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Tuesday, June 29, 2021

Ten Thousand Years in Hell (Action)


by M. Tillieux (Author) & Jenna Allen (Translator)

Publisher ‏ : ‎ Fantagraphics; 1st edition (August 1, 2017)

 Hardcover, 96 pages

 Amazon Listing

A classic series finally translated into English. Often when the greatest artists, writers, and series of European origin are discussed, the name Tillieux and the series Gil Jordan are mentioned. High praise is heaped upon these two, but alas myself being an ignorant American and cannot read French - mostly by personal preference - I haven’t been able to read any of it.  By the way the protagonist’s surname is spelled Jourdan in French, but when translated to English they changed it to Jordan. Not sure why. 

This book contains two albums of the series, which were originally published in 1960 and 1961 respectively in the Belgium comic Siprou during its golden age. Gil Jordan ran from 1956 until 1978 when its creator died. Essentially similar to Tin Tin only with a more adult edge, Gil Jordan worked as a private investigator. His stories involved him being hired by people to solve crimes and mysteries and generally getting himself into trouble.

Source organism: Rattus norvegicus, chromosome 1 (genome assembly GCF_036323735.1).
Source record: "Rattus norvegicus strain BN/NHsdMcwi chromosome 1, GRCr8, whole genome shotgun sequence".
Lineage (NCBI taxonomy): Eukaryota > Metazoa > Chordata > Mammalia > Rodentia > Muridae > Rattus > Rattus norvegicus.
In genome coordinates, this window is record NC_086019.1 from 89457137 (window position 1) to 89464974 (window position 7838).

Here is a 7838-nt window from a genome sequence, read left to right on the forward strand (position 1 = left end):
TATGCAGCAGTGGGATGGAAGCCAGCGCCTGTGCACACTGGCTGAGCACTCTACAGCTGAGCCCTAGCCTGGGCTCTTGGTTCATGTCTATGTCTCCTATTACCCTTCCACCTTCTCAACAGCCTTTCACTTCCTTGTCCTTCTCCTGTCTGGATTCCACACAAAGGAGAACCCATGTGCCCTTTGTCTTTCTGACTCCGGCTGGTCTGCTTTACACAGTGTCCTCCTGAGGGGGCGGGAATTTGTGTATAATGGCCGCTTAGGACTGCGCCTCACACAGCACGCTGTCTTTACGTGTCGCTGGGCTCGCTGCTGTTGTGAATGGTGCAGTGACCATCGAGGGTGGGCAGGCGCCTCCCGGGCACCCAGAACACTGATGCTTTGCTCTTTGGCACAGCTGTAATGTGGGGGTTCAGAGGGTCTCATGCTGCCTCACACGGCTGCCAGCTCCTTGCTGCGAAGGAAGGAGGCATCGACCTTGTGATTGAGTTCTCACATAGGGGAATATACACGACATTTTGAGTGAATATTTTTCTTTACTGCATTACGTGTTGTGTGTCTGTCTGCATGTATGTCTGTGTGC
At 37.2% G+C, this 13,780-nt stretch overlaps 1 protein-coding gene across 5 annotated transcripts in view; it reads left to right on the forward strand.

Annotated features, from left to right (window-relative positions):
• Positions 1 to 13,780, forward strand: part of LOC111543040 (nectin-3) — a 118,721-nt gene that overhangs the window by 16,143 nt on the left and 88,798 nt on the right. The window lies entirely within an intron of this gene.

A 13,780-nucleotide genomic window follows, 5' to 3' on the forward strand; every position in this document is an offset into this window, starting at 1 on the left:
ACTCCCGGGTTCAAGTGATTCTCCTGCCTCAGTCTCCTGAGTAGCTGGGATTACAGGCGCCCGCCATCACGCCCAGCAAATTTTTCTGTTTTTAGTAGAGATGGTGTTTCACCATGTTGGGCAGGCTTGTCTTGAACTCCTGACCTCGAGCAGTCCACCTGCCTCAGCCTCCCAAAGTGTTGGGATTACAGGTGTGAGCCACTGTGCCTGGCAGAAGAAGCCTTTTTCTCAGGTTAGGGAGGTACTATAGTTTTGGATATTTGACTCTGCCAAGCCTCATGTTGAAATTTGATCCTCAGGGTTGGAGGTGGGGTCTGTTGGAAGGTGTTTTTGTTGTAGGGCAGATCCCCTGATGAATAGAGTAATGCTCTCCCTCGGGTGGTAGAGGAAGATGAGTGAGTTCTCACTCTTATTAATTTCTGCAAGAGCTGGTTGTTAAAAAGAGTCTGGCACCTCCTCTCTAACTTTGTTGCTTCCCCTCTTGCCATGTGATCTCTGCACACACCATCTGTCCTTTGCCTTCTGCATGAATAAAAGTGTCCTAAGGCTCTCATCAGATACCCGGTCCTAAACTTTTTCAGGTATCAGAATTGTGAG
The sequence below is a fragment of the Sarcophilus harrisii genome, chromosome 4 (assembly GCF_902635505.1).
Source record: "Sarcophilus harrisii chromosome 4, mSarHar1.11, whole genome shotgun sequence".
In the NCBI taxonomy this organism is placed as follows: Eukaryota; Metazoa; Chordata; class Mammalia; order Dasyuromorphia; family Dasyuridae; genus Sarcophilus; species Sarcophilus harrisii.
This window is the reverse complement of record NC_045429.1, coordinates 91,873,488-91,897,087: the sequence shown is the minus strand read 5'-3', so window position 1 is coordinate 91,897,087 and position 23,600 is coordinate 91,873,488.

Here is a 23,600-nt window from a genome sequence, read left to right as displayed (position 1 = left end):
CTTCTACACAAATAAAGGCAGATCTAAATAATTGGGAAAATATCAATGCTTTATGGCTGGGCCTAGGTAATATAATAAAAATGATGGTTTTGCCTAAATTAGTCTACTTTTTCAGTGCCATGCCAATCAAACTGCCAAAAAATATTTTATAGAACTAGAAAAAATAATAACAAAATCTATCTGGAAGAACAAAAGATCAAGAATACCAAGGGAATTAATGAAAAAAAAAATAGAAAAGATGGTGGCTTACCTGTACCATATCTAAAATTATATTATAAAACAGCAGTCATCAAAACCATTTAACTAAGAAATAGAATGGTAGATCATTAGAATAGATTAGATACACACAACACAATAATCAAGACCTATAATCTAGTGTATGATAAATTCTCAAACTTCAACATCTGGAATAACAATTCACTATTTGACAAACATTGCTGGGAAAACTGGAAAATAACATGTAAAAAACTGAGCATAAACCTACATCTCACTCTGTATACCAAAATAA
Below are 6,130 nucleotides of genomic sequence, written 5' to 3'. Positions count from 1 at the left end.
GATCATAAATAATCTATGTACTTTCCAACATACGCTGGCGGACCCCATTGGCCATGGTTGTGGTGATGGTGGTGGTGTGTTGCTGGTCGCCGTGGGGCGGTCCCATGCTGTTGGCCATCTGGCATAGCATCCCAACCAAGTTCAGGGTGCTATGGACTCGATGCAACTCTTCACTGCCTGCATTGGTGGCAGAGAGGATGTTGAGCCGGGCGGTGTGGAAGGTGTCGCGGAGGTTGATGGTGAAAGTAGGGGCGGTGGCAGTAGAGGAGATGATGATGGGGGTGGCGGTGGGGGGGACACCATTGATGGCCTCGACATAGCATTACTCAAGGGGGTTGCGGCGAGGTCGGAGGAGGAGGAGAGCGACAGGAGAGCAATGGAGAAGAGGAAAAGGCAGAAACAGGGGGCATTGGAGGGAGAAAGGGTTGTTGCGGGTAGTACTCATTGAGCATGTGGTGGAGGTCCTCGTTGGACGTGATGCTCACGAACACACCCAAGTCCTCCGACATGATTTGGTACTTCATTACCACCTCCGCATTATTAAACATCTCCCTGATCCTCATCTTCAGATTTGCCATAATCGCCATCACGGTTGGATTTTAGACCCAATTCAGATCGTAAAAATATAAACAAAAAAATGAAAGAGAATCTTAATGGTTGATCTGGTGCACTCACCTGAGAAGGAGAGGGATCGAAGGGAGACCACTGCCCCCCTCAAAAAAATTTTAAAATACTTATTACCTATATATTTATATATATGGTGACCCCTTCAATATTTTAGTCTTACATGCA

In the first story, “Ten Thousand years in Hell”, Jordan and his trusty sidekick and comic relief, Crackerjack, journey to a South American dictatorship in order to find a kidnapped weapons designer. Arrested on trumped-up charges of espionage, they are taken to the prison-mines of Xique-Xique, located in the middle of a scorching desert and from which escape is said to be impossible. This is the better of the two tales and contains some decent action and a tension-mounting chase scene, which is really excellent. 

For the second, “Boom and Bust” Jordan receives a threatening letter which is actually addressed to someone else. Intrigued, he and Crackerjack go to see the letter's intended receiver in another city. There, they become embroiled in what would be a ridiculously complicated bank heist. Too much of this story depends on luck and the main characters just happening to run into things, which fit the plot together. 

  For more readings, try books by Rex Hurst

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